A mirrored write from the cache to disk is performed as a background operation. Accordingly, the local processor 15 completes the write to disk as a background operation consistent with a given cache policy to maximize system throughput. The write to disk is accomplished by transferring the temporarily stored data from the memory unit 20A into one or more of the disk SCSI interfacing devices 25A, 27A, 29A, and 31A for storage on the disk medium. As an example, the transfer of mirrored write data to an "A-side" disk involves the local processor 15, the fast memories 20A and 21A, the controllers 12A and 13A, the PCI gateway 17A, the PCI bus 18A, one or more of the SCSI interfaces 25A, 27A, 29A, and 31A, and one or more of the associated disk drives 26A, 28A, 30A, and 32A. The local processor 15 sets up a transfer of data from the memory to a disk through a SCSI interface circuit. Data is read from the mirrored portion of the memory address space so both the secondary memory controller 13A and the primary memory controller 12A read the respective portions 54 and 56 of DRAM memories 21A and 20A attached thereto.
As shown in FIG. 3B, the write data read by the secondary memory controller 13A is conveyed 110 to the primary memory controller 12A, and the primary memory controller compares this data with the data read from the DRAM memory 20A attached to it. If the compare is successful, the data is transferred 112 across the PCI bus 18A to one or more disk drives 16A, 28A, 30A, and 32A via SCSI interfaces 25A, 27A, 29A, and 31A. A failure to compare is followed by a check of the stored parity information. Data with good parity is placed upon the PCI bus 18A. All comparison failures are signaled to the local processor 15.
In the event of a cache hit, the data is read from cache in an interleaved manner and delivered to the host. The requests to read data do not require mirrored operation. Thus, they are alternately handled by the memories 20 and 21 beginning with a first location, N, followed by a subsequent location, N-1, and so forth. The local processor 15 normally allocates a maximum amount of fast memory for higher bandwidth functions, but it must ensure that the boundary 62 is appropriately positioned to accommodate all the received data associated with write requests. As mentioned, it is not possible to recover from a loss of write data within the disk array controller environment, but it is possible to retrieve data from the disk drives as it resides therein in protected form, even after transfer to the fast memory in response to a host read request.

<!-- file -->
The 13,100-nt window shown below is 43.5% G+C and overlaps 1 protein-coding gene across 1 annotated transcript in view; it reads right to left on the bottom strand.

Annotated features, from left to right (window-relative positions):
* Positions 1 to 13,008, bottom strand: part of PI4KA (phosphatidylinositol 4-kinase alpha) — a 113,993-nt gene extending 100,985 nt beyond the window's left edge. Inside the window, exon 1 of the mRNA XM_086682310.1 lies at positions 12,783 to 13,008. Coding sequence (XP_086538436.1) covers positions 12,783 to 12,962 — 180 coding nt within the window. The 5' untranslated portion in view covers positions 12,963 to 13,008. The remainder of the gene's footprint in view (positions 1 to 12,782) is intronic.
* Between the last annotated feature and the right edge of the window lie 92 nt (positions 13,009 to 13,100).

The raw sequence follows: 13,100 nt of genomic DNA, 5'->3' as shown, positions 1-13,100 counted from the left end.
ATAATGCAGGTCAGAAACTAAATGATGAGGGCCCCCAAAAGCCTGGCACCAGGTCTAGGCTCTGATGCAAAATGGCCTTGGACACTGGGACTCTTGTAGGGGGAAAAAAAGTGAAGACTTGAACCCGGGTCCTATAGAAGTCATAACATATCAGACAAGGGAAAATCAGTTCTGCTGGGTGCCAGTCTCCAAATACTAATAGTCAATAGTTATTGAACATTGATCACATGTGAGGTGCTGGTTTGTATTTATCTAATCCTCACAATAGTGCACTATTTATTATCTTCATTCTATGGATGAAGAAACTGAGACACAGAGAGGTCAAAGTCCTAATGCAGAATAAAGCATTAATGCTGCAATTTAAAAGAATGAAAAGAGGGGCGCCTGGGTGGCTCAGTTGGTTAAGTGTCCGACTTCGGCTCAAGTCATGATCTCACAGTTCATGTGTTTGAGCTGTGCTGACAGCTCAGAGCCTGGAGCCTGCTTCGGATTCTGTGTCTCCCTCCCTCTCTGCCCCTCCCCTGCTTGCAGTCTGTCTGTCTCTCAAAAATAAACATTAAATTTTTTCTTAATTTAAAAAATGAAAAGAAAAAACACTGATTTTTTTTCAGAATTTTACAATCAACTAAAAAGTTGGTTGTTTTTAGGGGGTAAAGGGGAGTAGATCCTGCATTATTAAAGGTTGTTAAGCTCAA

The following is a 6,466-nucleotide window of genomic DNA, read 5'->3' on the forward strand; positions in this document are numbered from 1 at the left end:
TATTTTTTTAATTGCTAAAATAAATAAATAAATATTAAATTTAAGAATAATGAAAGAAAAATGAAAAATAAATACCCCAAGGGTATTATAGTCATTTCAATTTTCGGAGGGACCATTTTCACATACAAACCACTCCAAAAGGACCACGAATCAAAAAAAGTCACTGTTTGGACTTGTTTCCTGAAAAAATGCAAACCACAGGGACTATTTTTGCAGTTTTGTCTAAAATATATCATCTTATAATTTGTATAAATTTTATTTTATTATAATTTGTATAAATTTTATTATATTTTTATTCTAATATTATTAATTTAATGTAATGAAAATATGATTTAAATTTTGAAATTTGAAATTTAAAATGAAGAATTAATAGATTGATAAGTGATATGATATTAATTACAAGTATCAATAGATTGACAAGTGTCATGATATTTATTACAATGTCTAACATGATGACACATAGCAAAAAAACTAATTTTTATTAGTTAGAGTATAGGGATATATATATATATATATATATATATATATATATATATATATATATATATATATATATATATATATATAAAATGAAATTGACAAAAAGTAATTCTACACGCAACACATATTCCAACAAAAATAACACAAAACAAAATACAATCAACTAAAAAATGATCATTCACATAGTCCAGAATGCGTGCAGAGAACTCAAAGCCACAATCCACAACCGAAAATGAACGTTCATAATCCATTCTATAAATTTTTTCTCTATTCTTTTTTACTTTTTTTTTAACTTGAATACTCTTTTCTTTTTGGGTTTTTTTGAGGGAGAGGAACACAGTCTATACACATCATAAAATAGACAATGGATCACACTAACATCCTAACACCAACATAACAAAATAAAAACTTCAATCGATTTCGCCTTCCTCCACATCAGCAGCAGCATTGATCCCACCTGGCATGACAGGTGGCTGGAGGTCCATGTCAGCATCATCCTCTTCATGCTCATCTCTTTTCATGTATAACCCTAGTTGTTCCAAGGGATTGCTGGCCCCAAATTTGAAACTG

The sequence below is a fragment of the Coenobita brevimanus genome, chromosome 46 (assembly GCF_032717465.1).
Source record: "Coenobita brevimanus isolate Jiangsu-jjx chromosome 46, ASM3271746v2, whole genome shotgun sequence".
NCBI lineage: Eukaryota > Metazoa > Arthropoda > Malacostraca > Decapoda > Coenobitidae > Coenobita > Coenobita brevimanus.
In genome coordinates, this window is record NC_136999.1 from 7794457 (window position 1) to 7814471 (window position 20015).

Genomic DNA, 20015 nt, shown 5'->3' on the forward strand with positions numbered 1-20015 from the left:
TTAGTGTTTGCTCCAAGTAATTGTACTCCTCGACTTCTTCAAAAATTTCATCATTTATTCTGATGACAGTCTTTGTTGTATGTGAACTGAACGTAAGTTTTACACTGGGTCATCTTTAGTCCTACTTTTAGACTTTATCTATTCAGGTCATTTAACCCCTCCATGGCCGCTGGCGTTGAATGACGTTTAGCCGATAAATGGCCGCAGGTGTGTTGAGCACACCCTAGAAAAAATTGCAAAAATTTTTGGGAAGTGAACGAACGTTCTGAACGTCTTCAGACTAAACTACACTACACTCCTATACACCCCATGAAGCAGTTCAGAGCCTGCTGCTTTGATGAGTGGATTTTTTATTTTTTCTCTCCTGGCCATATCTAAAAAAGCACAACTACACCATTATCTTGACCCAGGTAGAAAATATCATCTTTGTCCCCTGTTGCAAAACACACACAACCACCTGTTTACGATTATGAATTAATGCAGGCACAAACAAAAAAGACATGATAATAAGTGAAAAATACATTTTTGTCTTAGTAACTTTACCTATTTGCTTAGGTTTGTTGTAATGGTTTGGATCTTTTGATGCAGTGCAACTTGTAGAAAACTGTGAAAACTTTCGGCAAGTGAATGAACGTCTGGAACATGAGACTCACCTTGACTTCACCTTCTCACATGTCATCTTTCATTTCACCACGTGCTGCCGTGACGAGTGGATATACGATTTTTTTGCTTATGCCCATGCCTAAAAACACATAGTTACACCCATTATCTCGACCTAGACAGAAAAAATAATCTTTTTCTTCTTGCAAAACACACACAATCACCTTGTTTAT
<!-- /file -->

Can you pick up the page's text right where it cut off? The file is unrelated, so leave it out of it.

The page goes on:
A host request to read data is similar to a write request, except the data is transferred to the host, and the memory is used in its high bandwidth configuration. The data that is to be read is stored in the non-mirrored portions 50 and 52 of the memories 21A and 20A. A read command from the host to the interface 11A causes the primary memory controller 12A and the secondary memory controller 13A to read the memories 21A and 20A. Moreover, the memories 21A and 20A are read in an interleaved fashion to further increase the read rate.
As is shown in FIG. 3C, the data read by the secondary memory controller 13A is passed to the primary memory controller 12A, as indicated by dotted line 120. The primary controller 12A interleaves the data from the memory 20A as it transfers the combined data across the PCI bus 18A to host interface 11A, indicated by dotted lines 122 and 124.
During a read operation, parity appropriate to the memory word size is checked to assure that the data is not corrupted. If the check determines that the parity data is not correct, the transaction is aborted, and the local processor 15 is notified to take corrective action. It should be noted, however, that the data is still accessible by the host through the disk drives.
In the event of a cache miss, the interleaved data is read from the disk for delivery to the host. Transfer of the data that is read from the from disk for delivery to host involves the local processor 15, the fast memories 20A and 21A, the controllers 12A and 13A, the PCI gateway 17A, the PCI bus 18A, one or more of the SCSI interfaces 25A, 27A, 29A, and 31A, and one or more of the associated disk drives 26A, 28A, 30A, and 32A. The local processor 15 sets up a transfer of a read request from the host to the controllers 12A and 13A. If data corresponding to the read address is not present in the caches 20A and 21A, then a cache miss signal is sent to the processor 15. Data is then read from one or more of the disks to the host from the disks through the SCSI interface circuit.
Thus, as shown in FIG. 3D, data that is read from the disk is sent to the host interface 11A, as indicated by the dotted lines 130 and 132. As the data is transferred across the PCI bus 18A to the host interface 11A and the controllers 12A and 13A in cooperative fashion, the data is parsed off the bus 18A, in interleaved format. The interleaved data is copied in interleaved fashion, to the non-mirrored portions of caches 20A and 21A as indicated by the dotted lines 126 and 134.